Westley Richards has a long history of producing super high-grade guns and rifles, with ‘Modèle de Luxe’ and ‘Modèle de Grande Luxe’ gracing our early 20th-century catalogues. Production of such masterpieces reached their peak in the 1930s, the heyday of the Maharajas, whose commissions set the standard in gunmaking quality at a time when British manufacturing was at its very zenith.
The late 1980s was to see the resurgence of such quality with Westley Richards’ very own ‘Gorilla Gun’ and later ‘Rhino Rifle’ signaling the beginning of a new age of highly-embellished pieces, as collectors from the USA embraced the unparalleled quality of craftsmanship offered by British gun and rifle makers.
‘The Forest Rifle’ came about as the result of a client experiencing a particularly memorable safari in the Central African Republic, where he hunted a variety of forest game, including the elusive and enigmatic Western Bongo, Dwarf Buffalo, Giant Forest Hog and various members of the Duiker family. Inspired by the beauty and diversity of the forest environment in which he hunted, the idea came about that a rifle depicting the secretive forest world would be commissioned as a modern ‘Modèle de Grande Luxe’ special project.
On return from case colour hardening the vivid colours of the heat treatment only contributed to the overall 'forest' effect and begged the question 'Do we leave as is or coin finish as originally intended?'
With so much to incorporate in the design, a large canvas was required, and so the decision was made to utilise Westley Richards’ signature hand detachable lock – or droplock – action with scroll back, in the formidable .600 nitro express.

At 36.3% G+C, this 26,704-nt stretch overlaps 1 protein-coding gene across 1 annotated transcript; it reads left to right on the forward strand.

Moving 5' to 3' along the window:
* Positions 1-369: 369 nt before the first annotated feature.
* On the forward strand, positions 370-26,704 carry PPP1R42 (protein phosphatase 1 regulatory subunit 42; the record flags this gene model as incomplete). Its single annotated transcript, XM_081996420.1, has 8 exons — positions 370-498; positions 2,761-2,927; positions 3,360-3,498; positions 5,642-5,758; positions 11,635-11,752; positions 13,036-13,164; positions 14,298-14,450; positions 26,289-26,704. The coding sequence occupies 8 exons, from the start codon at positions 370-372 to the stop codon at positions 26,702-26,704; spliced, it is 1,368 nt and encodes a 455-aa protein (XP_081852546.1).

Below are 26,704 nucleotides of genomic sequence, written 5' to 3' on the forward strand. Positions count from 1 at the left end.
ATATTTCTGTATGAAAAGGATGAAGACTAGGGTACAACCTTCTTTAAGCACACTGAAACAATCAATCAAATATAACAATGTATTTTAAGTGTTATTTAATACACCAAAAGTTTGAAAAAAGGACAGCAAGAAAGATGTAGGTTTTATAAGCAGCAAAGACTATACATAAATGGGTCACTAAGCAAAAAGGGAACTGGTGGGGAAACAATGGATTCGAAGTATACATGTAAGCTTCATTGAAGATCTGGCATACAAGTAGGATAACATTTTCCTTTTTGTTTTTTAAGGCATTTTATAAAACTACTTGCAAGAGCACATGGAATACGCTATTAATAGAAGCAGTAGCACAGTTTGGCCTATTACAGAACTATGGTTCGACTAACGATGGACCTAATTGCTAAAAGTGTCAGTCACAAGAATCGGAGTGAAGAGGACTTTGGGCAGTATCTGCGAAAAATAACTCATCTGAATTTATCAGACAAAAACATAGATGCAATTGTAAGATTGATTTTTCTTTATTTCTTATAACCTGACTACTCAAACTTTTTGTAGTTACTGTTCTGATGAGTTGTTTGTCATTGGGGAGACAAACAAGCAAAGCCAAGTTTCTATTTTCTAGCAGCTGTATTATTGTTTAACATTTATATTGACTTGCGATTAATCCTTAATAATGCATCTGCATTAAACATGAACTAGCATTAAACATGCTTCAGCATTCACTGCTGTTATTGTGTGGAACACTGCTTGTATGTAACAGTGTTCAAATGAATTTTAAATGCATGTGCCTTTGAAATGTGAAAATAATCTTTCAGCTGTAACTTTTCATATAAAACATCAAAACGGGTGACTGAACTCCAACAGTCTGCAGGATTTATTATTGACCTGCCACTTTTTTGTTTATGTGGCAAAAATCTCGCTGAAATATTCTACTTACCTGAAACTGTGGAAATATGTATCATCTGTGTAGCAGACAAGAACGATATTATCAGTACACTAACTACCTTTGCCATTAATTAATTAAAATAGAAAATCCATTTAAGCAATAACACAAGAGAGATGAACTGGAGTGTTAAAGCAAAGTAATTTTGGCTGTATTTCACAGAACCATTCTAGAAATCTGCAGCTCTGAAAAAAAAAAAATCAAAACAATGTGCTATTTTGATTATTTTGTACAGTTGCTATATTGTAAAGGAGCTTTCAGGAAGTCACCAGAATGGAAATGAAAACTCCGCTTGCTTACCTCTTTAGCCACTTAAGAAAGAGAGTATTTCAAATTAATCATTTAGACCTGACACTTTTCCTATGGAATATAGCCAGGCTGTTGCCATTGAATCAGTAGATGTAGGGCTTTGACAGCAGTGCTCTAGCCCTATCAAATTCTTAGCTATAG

From an engraving perspective, there are only a handful of engravers capable of both designing and executing work to such a high standard. In this instance, the choice was the dynamic and enthusiastic Bradley Tallett, son of the famous Dave Tallett, who has previously worked on high-grade projects for Westley Richards.
Before drafting the design, various discussions took place to determine how the canvas of the rifle could best depict the forest environment. With so much fauna and flora to choose from, one of the key design elements was the ability to look back into the depths of the forest, peeling back layers of foliage and discovering another animal. Instead of large areas of scroll, forest foliage would act as the predominant infill, far more appropriate in a design such as this. To attain the perception of depth it was agreed that the whole rifle should be carved.
Next was the choice of fauna, which, in the forest environment, is truly vast. Without question, there needed to be a mixture of some of the most iconic game species, as well as those that represent the mystique of the forest. Western Bongo (Tragelaphus eurycerus), Lowland Gorilla (Gorilla gorilla), Forest elephant (Loxodonta cyclotis), Leopard (Panthera pardus), Giant Forest Hog (Hylochoerus meinertzhageni), Dwarf Forest Buffalo (Syncerus caffer nanus), Angolan Colobus Monkey (Colobus angolensis), Zebra Duiker (Cephalophus zebra), Yellow-Back Duiker (Cephalophus silvicultor), Pygmy Hippo (Choeropsis liberiensis), Gaboon Viper (Bitis gabonica), Congo Peacock (Afropavo congensis) and the exceptionally rare and hardly seen Okapi (Okapia johnstoni), were all decided upon.
As a tribute to the indigenous people of the forest, a Baka Pygmy is proudly displayed on the trigger bow, as masters of the forest environment and exceptional hunters in their own right, they have guided many a modern-day hunter to his prized trophy.
Work on the whole project began in 2013, the engraving alone taking no less than twelve months to execute. On completion in 2018 the rifle was presented in a specially-commissioned black alligator skin case with full complement of tools and accessories.
As Westley Richards special projects go, we hope you will agree that ‘The Forest Rifle’ respectfully pays tribute to one of the last great wildernesses left on earth, the primordial forests of Central Africa.